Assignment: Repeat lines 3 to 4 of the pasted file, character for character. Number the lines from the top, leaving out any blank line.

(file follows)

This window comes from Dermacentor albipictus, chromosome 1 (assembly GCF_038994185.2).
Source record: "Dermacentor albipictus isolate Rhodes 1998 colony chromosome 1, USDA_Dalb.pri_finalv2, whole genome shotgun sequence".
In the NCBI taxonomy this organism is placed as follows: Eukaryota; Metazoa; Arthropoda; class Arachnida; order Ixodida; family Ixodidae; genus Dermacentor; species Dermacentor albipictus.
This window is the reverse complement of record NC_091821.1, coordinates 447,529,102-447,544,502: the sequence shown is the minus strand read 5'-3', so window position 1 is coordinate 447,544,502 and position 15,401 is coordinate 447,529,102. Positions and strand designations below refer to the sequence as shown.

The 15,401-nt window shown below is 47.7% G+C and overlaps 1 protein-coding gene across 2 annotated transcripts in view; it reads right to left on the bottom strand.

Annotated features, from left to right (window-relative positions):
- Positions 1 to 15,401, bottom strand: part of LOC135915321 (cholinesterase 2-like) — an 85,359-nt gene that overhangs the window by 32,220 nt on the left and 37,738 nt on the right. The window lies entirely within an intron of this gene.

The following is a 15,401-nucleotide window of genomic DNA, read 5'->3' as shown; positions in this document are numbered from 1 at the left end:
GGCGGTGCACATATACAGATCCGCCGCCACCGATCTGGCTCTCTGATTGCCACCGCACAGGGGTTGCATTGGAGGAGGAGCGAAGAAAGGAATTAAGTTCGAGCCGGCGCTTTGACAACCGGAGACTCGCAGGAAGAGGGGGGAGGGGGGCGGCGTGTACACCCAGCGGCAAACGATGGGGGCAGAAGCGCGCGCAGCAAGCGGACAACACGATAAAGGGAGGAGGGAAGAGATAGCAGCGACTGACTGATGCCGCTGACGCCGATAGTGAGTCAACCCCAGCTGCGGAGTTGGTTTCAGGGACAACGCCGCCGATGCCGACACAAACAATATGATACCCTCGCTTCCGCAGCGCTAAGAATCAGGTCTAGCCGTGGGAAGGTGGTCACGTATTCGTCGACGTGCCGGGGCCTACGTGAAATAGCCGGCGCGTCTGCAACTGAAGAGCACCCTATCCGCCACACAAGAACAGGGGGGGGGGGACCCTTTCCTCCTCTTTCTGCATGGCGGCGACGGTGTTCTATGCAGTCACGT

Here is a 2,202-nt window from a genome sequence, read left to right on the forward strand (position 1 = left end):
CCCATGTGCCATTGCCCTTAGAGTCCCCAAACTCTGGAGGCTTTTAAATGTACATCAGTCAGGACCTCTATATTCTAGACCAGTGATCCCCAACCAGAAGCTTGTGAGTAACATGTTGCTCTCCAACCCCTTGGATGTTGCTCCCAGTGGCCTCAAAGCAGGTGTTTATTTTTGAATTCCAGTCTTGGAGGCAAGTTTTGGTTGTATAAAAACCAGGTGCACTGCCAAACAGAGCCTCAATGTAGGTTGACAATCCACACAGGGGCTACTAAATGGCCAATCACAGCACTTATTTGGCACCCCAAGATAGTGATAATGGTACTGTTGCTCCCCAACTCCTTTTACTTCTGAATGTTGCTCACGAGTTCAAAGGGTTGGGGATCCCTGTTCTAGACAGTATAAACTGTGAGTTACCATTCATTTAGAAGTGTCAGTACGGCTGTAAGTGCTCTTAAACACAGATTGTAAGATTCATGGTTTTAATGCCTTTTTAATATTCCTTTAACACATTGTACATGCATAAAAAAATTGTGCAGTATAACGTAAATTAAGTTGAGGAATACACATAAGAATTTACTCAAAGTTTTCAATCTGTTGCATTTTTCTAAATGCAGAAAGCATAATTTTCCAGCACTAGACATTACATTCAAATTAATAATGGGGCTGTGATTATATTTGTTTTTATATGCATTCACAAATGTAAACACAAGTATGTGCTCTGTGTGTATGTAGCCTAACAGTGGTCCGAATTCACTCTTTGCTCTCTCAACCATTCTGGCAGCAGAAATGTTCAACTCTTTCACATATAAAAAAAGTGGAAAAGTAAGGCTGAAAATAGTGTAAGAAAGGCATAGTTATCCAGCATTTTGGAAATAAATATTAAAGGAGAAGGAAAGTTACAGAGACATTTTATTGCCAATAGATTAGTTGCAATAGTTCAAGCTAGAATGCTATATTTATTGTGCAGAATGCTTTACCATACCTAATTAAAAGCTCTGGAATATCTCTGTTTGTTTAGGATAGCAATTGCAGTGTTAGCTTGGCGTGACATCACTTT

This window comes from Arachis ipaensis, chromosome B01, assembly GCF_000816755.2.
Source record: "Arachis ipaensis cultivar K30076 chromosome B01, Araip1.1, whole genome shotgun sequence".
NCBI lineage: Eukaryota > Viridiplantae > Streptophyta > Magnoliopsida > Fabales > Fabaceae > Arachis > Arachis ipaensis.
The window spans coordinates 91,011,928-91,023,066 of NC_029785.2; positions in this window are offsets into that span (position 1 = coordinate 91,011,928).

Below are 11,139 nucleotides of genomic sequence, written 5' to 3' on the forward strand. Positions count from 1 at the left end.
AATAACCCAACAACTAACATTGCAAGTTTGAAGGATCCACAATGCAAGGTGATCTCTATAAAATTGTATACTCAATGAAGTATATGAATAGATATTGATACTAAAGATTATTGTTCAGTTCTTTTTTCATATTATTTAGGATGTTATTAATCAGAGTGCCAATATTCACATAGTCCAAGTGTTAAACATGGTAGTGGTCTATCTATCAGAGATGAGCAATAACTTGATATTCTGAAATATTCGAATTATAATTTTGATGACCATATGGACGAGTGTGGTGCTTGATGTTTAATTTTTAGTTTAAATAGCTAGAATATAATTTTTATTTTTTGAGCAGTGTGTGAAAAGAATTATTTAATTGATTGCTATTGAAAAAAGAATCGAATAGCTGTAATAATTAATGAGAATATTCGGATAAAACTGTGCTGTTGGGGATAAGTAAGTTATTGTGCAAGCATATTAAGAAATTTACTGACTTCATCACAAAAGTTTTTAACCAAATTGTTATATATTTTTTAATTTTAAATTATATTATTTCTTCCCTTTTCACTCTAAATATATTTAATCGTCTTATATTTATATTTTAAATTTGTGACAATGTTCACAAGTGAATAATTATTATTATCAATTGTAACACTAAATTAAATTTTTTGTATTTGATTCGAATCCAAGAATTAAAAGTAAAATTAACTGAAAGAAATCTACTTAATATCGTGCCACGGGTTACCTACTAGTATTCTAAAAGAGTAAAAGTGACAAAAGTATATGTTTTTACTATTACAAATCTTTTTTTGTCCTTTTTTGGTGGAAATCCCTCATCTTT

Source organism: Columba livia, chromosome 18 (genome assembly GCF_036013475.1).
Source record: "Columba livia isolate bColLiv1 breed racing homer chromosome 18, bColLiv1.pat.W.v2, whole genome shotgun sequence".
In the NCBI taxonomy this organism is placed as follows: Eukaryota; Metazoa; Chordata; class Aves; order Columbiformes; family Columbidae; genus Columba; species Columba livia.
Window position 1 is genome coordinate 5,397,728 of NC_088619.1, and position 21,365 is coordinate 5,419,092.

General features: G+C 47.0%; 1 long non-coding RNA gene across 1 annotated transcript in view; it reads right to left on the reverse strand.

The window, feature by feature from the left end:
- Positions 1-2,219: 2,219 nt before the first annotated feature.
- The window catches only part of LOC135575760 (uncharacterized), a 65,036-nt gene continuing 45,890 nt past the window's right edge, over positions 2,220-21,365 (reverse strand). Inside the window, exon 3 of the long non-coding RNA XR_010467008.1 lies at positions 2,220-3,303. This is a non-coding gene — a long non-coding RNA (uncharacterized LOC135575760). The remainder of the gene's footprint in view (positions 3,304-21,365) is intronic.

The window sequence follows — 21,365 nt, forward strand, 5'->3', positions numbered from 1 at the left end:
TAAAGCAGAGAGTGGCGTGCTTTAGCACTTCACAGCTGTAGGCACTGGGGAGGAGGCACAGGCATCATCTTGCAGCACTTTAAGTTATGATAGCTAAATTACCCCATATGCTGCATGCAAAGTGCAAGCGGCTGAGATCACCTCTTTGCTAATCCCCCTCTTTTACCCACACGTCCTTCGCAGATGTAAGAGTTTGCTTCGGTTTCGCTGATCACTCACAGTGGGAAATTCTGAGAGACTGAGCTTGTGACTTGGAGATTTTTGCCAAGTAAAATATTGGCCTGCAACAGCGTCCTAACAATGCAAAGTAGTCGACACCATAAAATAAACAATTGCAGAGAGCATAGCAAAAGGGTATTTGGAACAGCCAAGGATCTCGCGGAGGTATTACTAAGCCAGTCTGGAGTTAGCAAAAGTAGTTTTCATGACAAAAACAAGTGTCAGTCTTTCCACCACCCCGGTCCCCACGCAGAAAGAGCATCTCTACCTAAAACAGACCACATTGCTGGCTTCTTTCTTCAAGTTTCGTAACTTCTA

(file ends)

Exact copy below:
In the NCBI taxonomy this organism is placed as follows: Eukaryota; Metazoa; Arthropoda; class Arachnida; order Ixodida; family Ixodidae; genus Dermacentor; species Dermacentor albipictus.
This window is the reverse complement of record NC_091821.1, coordinates 447,529,102-447,544,502: the sequence shown is the minus strand read 5'-3', so window position 1 is coordinate 447,544,502 and position 15,401 is coordinate 447,529,102. Positions and strand designations below refer to the sequence as shown.